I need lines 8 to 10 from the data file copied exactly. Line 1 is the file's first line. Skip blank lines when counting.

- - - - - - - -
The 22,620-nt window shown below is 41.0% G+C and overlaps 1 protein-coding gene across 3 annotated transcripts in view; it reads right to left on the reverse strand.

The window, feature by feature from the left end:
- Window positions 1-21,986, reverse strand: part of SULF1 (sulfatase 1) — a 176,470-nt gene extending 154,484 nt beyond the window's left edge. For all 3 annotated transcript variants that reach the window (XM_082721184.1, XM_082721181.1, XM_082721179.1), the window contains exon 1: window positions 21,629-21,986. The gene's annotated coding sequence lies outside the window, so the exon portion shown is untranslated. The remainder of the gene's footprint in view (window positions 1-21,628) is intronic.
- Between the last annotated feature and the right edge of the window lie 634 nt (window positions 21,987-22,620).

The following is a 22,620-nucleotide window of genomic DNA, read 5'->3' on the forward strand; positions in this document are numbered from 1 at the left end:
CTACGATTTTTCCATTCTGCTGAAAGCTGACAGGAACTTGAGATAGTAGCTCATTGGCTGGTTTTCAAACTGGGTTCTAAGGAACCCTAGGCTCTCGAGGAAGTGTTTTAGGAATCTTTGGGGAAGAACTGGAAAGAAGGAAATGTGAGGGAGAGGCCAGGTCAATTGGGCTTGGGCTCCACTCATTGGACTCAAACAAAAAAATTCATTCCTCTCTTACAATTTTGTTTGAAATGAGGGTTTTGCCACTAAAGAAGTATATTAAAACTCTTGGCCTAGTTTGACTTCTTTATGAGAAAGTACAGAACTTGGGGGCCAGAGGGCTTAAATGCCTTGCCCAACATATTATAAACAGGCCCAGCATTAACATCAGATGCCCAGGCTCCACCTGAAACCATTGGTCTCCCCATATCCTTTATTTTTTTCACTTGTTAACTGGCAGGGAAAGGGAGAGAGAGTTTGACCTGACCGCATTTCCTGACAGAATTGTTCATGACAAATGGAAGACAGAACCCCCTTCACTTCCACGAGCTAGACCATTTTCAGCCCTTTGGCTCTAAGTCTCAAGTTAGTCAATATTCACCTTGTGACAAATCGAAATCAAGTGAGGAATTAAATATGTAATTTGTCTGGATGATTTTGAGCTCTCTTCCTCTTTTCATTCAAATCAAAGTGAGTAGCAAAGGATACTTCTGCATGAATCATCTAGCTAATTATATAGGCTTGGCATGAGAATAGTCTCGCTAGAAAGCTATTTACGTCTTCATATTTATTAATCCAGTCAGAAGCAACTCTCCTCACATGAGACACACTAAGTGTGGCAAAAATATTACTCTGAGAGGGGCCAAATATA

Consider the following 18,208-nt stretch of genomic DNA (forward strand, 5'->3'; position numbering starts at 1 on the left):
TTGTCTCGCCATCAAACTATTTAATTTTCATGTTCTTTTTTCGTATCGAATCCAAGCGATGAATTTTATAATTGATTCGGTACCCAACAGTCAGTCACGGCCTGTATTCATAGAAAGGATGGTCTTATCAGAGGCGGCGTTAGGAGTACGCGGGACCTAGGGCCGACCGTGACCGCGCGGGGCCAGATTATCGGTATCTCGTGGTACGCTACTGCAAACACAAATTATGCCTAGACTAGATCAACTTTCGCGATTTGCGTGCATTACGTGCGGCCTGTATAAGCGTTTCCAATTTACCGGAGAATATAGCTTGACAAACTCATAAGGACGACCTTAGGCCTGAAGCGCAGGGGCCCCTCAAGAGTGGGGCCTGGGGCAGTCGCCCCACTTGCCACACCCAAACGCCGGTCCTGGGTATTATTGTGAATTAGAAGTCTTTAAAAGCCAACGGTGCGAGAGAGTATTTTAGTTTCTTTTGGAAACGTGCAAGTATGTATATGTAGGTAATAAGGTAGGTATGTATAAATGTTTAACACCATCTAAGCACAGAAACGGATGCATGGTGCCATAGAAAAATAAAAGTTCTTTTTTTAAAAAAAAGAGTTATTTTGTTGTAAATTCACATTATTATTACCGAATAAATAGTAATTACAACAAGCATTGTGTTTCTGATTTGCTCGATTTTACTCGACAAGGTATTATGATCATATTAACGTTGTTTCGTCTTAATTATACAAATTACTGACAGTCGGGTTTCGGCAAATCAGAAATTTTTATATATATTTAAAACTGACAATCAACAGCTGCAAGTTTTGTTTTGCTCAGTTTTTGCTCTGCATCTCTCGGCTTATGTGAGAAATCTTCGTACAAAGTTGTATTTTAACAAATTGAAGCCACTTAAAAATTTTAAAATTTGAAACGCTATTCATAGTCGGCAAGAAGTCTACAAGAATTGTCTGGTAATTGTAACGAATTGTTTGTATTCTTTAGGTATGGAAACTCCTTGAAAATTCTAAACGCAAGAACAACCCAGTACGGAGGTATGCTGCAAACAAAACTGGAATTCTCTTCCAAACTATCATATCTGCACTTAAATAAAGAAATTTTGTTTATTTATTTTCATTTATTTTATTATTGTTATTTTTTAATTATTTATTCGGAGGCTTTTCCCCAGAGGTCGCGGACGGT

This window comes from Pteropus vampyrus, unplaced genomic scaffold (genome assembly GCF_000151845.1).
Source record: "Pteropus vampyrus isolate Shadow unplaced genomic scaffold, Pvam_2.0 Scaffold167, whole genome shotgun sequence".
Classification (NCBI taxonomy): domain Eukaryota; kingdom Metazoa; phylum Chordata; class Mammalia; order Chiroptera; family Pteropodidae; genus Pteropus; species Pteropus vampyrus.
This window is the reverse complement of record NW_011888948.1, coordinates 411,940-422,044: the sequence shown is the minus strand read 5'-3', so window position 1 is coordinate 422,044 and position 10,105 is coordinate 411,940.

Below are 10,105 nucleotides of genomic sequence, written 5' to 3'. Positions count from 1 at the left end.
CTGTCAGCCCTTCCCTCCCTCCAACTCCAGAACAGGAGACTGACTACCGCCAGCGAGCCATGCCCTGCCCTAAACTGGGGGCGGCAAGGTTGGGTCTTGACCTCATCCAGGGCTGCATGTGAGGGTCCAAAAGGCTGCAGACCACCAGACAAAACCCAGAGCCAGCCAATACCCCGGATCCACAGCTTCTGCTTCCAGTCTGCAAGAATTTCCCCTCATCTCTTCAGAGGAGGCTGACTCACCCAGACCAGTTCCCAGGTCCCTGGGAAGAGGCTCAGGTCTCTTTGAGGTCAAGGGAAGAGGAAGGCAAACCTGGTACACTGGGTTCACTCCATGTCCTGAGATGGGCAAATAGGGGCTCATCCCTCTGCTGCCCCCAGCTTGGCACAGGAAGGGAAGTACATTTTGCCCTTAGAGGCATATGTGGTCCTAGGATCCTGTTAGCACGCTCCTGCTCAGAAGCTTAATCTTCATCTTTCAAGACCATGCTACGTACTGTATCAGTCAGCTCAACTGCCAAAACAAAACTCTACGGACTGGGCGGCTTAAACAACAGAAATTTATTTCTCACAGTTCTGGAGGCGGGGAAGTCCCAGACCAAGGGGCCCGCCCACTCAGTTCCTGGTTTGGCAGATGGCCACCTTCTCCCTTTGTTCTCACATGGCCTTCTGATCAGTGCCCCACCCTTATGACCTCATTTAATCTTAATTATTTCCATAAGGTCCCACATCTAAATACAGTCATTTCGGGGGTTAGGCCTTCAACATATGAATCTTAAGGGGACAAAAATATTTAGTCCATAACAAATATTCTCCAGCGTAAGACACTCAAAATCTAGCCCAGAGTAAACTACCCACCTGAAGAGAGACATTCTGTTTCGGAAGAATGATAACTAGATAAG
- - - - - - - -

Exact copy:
TTGTCTCGCCATCAAACTATTTAATTTTCATGTTCTTTTTTCGTATCGAATCCAAGCGATGAATTTTATAATTGATTCGGTACCCAACAGTCAGTCACGGCCTGTATTCATAGAAAGGATGGTCTTATCAGAGGCGGCGTTAGGAGTACGCGGGACCTAGGGCCGACCGTGACCGCGCGGGGCCAGATTATCGGTATCTCGTGGTACGCTACTGCAAACACAAATTATGCCTAGACTAGATCAACTTTCGCGATTTGCGTGCATTACGTGCGGCCTGTATAAGCGTTTCCAATTTACCGGAGAATATAGCTTGACAAACTCATAAGGACGACCTTAGGCCTGAAGCGCAGGGGCCCCTCAAGAGTGGGGCCTGGGGCAGTCGCCCCACTTGCCACACCCAAACGCCGGTCCTGGGTATTATTGTGAATTAGAAGTCTTTAAAAGCCAACGGTGCGAGAGAGTATTTTAGTTTCTTTTGGAAACGTGCAAGTATGTATATGTAGGTAATAAGGTAGGTATGTATAAATGTTTAACACCATCTAAGCACAGAAACGGATGCATGGTGCCATAGAAAAATAAAAGTTCTTTTTTTAAAAAAAAGAGTTATTTTGTTGTAAATTCACATTATTATTACCGAATAAATAGTAATTACAACAAGCATTGTGTTTCTGATTTGCTCGATTTTACTCGACAAGGTATTATGATCATATTAACGTTGTTTCGTCTTAATTATACAAATTACTGACAGTCGGGTTTCGGCAAATCAGAAATTTTTATATATATTTAAAACTGACAATCAACAGCTGCAAGTTTTGTTTTGCTCAGTTTTTGCTCTGCATCTCTCGGCTTATGTGAGAAATCTTCGTACAAAGTTGTATTTTAACAAATTGAAGCCACTTAAAAATTTTAAAATTTGAAACGCTATTCATAGTCGGCAAGAAGTCTACAAGAATTGTCTGGTAATTGTAACGAATTGTTTGTATTCTTTAGGTATGGAAACTCCTTGAAAATTCTAAACGCAAGAACAACCCAGTACGGAGGTATGCTGCAAACAAAACTGGAATTCTCTTCCAAACTATCATATCTGCACTTAAATAAAGAAATTTTGTTTATTTATTTTCATTTATTTTATTATTGTTATTTTTTAATTATTTATTCGGAGGCTTTTCCCCAGAGGTCGCGGACGGT

This window comes from Pteropus vampyrus, unplaced genomic scaffold (genome assembly GCF_000151845.1).
Source record: "Pteropus vampyrus isolate Shadow unplaced genomic scaffold, Pvam_2.0 Scaffold167, whole genome shotgun sequence".